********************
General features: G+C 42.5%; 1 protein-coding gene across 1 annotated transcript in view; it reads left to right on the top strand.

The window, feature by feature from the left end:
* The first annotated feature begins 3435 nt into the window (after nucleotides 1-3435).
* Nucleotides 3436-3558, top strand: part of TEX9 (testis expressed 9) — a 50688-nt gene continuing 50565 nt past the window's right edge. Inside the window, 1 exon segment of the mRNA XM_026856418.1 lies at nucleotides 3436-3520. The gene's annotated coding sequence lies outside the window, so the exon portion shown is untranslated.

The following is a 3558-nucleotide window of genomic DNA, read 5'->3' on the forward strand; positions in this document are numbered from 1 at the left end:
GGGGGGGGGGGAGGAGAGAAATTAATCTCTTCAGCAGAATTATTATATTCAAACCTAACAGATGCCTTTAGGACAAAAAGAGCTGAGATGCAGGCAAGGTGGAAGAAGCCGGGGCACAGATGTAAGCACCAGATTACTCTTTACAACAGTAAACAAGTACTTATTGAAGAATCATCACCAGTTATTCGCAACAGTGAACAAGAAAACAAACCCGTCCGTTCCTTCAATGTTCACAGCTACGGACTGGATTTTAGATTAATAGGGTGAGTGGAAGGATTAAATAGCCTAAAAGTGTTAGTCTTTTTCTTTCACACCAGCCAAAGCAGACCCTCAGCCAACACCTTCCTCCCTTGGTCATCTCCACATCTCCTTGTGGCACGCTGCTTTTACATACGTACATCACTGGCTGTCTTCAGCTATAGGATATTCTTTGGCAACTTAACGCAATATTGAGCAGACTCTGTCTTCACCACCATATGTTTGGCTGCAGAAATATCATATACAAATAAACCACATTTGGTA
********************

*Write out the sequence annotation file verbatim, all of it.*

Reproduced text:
General features: G+C 42.5%; 1 protein-coding gene across 1 annotated transcript in view; it reads left to right on the top strand.

The window, feature by feature from the left end:
* The first annotated feature begins 3435 nt into the window (after nucleotides 1-3435).
* Nucleotides 3436-3558, top strand: part of TEX9 (testis expressed 9) — a 50688-nt gene continuing 50565 nt past the window's right edge. Inside the window, 1 exon segment of the mRNA XM_026856418.1 lies at nucleotides 3436-3520. The gene's annotated coding sequence lies outside the window, so the exon portion shown is untranslated.

The following is a 3558-nucleotide window of genomic DNA, read 5'->3' on the forward strand; positions in this document are numbered from 1 at the left end:
GGGGGGGGGGGAGGAGAGAAATTAATCTCTTCAGCAGAATTATTATATTCAAACCTAACAGATGCCTTTAGGACAAAAAGAGCTGAGATGCAGGCAAGGTGGAAGAAGCCGGGGCACAGATGTAAGCACCAGATTACTCTTTACAACAGTAAACAAGTACTTATTGAAGAATCATCACCAGTTATTCGCAACAGTGAACAAGAAAACAAACCCGTCCGTTCCTTCAATGTTCACAGCTACGGACTGGATTTTAGATTAATAGGGTGAGTGGAAGGATTAAATAGCCTAAAAGTGTTAGTCTTTTTCTTTCACACCAGCCAAAGCAGACCCTCAGCCAACACCTTCCTCCCTTGGTCATCTCCACATCTCCTTGTGGCACGCTGCTTTTACATACGTACATCACTGGCTGTCTTCAGCTATAGGATATTCTTTGGCAACTTAACGCAATATTGAGCAGACTCTGTCTTCACCACCATATGTTTGGCTGCAGAAATATCATATACAAATAAACCACATTTGGTA